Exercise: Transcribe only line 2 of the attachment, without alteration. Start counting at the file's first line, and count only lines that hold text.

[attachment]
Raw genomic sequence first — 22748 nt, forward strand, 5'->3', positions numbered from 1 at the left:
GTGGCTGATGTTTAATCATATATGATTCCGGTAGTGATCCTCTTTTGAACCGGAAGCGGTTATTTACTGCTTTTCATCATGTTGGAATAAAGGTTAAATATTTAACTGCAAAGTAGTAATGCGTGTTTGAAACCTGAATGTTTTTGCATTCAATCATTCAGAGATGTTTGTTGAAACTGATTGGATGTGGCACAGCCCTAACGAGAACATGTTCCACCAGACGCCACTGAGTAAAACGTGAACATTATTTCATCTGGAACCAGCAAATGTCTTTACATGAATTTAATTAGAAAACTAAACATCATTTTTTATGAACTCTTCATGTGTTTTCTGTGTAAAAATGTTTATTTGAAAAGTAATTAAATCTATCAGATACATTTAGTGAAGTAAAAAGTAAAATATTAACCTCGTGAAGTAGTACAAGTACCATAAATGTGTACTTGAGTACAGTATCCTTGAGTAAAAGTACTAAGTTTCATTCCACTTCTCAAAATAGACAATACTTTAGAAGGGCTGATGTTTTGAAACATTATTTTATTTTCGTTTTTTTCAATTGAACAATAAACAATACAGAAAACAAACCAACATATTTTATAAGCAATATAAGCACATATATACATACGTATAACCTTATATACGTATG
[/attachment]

GTGGCTGATGTTTAATCATATATGATTCCGGTAGTGATCCTCTTTTGAACCGGAAGCGGTTATTTACTGCTTTTCATCATGTTGGAATAAAGGTTAAATATTTAACTGCAAAGTAGTAATGCGTGTTTGAAACCTGAATGTTTTTGCATTCAATCATTCAGAGATGTTTGTTGAAACTGATTGGATGTGGCACAGCCCTAACGAGAACATGTTCCACCAGACGCCACTGAGTAAAACGTGAACATTATTTCATCTGGAACCAGCAAATGTCTTTACATGAATTTAATTAGAAAACTAAACATCATTTTTTATGAACTCTTCATGTGTTTTCTGTGTAAAAATGTTTATTTGAAAAGTAATTAAATCTATCAGATACATTTAGTGAAGTAAAAAGTAAAATATTAACCTCGTGAAGTAGTACAAGTACCATAAATGTGTACTTGAGTACAGTATCCTTGAGTAAAAGTACTAAGTTTCATTCCACTTCTCAAAATAGACAATACTTTAGAAGGGCTGATGTTTTGAAACATTATTTTATTTTCGTTTTTTTCAATTGAACAATAAACAATACAGAAAACAAACCAACATATTTTATAAGCAATATAAGCACATATATACATACGTATAACCTTATATACGTATG